Today, web pages are often written on PHP files, which can call data from a database and build the page around the data called. Essentially, this is how a website is able to create unique web pages based on user input. For example, when you go to amazon there is a home page with a series of products that are chosen by various features- most of which are based on your behavior the last time you were there. Amazon is able to do this because as the internet has evolved, the ability to build pages around “fluid” content has become easier and easier.

When you go to Amazon, the home page runs through code that makes choices for what content it needs. It then plugs in the holes of the basic design template with the information the database sends.

The conversation might go something like this:

Amazon Home Page: Hey, DB! I need to load up, send my header, and my footer.

Amazon Database: Oh, yeah man! I got you. Oh, hey, isn’t that Jason? Hey AH-HA, show Jason these movies…Jason LOOOOOVES stuffed movies!

AH-HA: Cool….oh yeah, doesn’t he really like horror movies?

DB: THat’s right, he does, and looky here, we have an after Halloween special on monster movies.

When the page loads this is what they give me:

This is an image of my Amazon Home Page, minus any personal information
Yeah, I also like electronics and I bought my wife a shirt 😉

There was a time when this kind of automation was pretty rate, but in the era of Web 2.0, it’s basic playground stuff.

Myths about websites

Now that I’ve explained what a website is, I always like to cap off an article with some fun piece of trivia. This week, I’m gonna drop some science on you about some common website myths.

Myth 1: Once you take your website online, you will automatically build your audience.

Getting your website online is not the end of a marketing journey. It’s the first step in your digital marketing plan. You still need to promote your website and offer some type of content-driven value for it to really attract customers. websites are not your end game, they are a part of a process.

Myth 2: Once a website is built, it requires very little upkeep

I’m not sure this was ever true, but modern-day websites are built on complex coding platforms. As new exploits are discovered on these platforms, developers patch them up and make them run more efficiently. To benefit from this constant stream of development you need to keep your site updated and keep your finger on the pulse of changes that might affect site functionality. This is why many businesses hire a web developer on retainer because maintaining a website isn’t hard, but it does require consistent overwatch.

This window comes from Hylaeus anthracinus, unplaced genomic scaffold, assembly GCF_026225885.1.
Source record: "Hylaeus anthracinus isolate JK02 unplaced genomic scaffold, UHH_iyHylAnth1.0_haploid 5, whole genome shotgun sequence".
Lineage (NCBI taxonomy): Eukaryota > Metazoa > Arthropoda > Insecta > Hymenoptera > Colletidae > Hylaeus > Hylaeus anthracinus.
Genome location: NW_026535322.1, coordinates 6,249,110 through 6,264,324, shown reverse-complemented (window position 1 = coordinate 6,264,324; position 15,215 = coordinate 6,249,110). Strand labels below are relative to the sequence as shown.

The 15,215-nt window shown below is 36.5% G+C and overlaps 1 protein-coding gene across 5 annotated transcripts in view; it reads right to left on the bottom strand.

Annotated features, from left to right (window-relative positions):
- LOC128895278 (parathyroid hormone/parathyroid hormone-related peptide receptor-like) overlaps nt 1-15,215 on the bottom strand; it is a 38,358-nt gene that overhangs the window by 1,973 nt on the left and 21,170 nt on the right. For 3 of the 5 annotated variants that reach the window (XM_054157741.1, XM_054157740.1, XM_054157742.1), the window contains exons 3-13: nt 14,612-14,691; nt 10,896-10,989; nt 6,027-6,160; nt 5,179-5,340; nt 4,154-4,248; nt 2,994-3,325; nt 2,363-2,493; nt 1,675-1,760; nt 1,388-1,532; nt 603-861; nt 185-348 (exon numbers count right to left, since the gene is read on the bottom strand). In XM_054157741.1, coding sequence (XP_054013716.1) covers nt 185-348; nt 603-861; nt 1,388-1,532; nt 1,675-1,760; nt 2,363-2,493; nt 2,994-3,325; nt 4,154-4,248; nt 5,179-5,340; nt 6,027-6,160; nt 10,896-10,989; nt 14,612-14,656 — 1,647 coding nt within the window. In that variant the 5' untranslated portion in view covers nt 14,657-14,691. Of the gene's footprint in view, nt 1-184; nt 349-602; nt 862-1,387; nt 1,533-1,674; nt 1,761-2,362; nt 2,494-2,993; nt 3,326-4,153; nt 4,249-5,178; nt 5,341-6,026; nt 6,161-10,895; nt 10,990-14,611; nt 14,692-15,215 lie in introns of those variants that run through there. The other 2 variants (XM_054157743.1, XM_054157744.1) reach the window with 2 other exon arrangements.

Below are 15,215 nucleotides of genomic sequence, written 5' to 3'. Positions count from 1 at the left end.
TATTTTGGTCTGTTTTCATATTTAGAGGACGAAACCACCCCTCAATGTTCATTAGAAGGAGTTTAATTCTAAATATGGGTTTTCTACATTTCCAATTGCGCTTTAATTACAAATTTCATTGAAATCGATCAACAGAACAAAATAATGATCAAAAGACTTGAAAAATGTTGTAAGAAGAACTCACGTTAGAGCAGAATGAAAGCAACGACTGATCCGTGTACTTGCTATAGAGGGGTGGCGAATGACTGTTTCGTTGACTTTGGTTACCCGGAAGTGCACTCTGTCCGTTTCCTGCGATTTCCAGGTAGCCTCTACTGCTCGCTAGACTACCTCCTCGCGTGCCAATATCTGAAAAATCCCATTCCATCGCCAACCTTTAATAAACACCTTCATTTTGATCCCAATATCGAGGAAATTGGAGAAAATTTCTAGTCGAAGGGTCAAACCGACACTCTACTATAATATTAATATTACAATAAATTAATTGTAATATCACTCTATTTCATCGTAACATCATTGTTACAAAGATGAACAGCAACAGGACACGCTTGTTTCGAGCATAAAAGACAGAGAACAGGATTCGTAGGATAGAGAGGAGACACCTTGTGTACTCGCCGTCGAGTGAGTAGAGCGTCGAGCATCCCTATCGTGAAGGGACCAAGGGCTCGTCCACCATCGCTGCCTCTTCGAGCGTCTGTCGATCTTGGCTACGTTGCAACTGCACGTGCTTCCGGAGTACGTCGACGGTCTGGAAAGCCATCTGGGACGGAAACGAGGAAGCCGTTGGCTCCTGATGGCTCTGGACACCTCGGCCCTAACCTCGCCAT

Myth 3: Google will immediately see your brilliance and put you on page 1

This is my favorite one, I have a lot of friends who put their website up and immediately call me wondering why they can’t find their page anywhere on Google. The internet is a huge place, and Google is on a mission to index all of, but that takes time. Billions of websites is a lot of information to parse, so sometimes it can take months to really see any results. The more saturated your industry, the harder it can be to find your footing on search engines.

Anyone who has lost track of time when using a computer knows the propensity to dream, the urge to make dreams come true, and the tendency to miss lunch.Tim Berners-Lee

Have we learned anything fun about websites yet?

Websites are awesome! I try to always have 5 projects going at once because every project has its own ebb, flow, and personality. When I got my first taste of the internet, I went nuts. I knew there was something special about it, even back before anyone was really using it (I may even have been one of the world’s first teenage internet addicts.) There are so many fascinating aspects to the internet, that I forget not everyone is as enamored as I am. I hope this article has taught you at least something you didn’t know, and stay tuned because I’m just getting warmed up.

Jason Usher

Jason has been studying design and web programming for over 10 years. He's a big fan of brand-oriented design with an emphasis on value for value growth. When he is not neck-deep in market research, he enjoys photography, time with his wife and kids, and a good movie.